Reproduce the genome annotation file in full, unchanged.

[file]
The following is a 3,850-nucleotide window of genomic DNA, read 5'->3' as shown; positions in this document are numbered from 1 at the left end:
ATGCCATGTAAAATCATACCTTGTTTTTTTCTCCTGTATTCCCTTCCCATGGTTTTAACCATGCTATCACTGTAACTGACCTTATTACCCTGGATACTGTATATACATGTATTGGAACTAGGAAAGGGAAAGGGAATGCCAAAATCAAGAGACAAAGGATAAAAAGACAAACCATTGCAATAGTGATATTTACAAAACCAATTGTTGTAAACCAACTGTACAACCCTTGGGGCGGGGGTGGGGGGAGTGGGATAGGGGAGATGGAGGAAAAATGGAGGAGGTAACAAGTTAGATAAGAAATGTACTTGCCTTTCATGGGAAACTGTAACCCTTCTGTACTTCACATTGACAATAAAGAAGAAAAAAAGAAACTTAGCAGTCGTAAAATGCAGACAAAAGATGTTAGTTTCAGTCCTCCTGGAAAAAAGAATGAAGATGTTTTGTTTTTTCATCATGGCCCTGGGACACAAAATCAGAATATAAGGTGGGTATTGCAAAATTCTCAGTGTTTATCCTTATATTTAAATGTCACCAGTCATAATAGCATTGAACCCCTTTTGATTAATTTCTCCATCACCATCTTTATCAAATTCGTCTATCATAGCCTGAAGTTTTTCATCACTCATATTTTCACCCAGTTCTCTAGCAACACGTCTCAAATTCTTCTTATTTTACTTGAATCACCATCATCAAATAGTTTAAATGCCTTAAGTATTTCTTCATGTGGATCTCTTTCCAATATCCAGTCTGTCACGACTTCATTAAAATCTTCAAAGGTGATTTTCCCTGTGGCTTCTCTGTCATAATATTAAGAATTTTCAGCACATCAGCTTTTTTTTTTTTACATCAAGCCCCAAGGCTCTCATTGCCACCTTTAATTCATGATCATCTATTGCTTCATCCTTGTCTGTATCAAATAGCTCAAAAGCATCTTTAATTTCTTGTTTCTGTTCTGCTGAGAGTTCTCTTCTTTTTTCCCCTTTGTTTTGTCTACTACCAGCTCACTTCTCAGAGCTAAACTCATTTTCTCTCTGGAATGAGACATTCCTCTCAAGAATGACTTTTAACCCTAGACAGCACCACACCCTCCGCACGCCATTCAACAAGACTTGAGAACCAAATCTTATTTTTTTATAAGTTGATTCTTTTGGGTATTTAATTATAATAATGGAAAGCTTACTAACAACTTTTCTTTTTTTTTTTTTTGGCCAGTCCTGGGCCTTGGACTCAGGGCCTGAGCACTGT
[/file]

The following is a 3,850-nucleotide window of genomic DNA, read 5'->3' as shown; positions in this document are numbered from 1 at the left end:
ATGCCATGTAAAATCATACCTTGTTTTTTTCTCCTGTATTCCCTTCCCATGGTTTTAACCATGCTATCACTGTAACTGACCTTATTACCCTGGATACTGTATATACATGTATTGGAACTAGGAAAGGGAAAGGGAATGCCAAAATCAAGAGACAAAGGATAAAAAGACAAACCATTGCAATAGTGATATTTACAAAACCAATTGTTGTAAACCAACTGTACAACCCTTGGGGCGGGGGTGGGGGGAGTGGGATAGGGGAGATGGAGGAAAAATGGAGGAGGTAACAAGTTAGATAAGAAATGTACTTGCCTTTCATGGGAAACTGTAACCCTTCTGTACTTCACATTGACAATAAAGAAGAAAAAAAGAAACTTAGCAGTCGTAAAATGCAGACAAAAGATGTTAGTTTCAGTCCTCCTGGAAAAAAGAATGAAGATGTTTTGTTTTTTCATCATGGCCCTGGGACACAAAATCAGAATATAAGGTGGGTATTGCAAAATTCTCAGTGTTTATCCTTATATTTAAATGTCACCAGTCATAATAGCATTGAACCCCTTTTGATTAATTTCTCCATCACCATCTTTATCAAATTCGTCTATCATAGCCTGAAGTTTTTCATCACTCATATTTTCACCCAGTTCTCTAGCAACACGTCTCAAATTCTTCTTATTTTACTTGAATCACCATCATCAAATAGTTTAAATGCCTTAAGTATTTCTTCATGTGGATCTCTTTCCAATATCCAGTCTGTCACGACTTCATTAAAATCTTCAAAGGTGATTTTCCCTGTGGCTTCTCTGTCATAATATTAAGAATTTTCAGCACATCAGCTTTTTTTTTTTTACATCAAGCCCCAAGGCTCTCATTGCCACCTTTAATTCATGATCATCTATTGCTTCATCCTTGTCTGTATCAAATAGCTCAAAAGCATCTTTAATTTCTTGTTTCTGTTCTGCTGAGAGTTCTCTTCTTTTTTCCCCTTTGTTTTGTCTACTACCAGCTCACTTCTCAGAGCTAAACTCATTTTCTCTCTGGAATGAGACATTCCTCTCAAGAATGACTTTTAACCCTAGACAGCACCACACCCTCCGCACGCCATTCAACAAGACTTGAGAACCAAATCTTATTTTTTTATAAGTTGATTCTTTTGGGTATTTAATTATAATAATGGAAAGCTTACTAACAACTTTTCTTTTTTTTTTTTTTGGCCAGTCCTGGGCCTTGGACTCAGGGCCTGAGCACTGT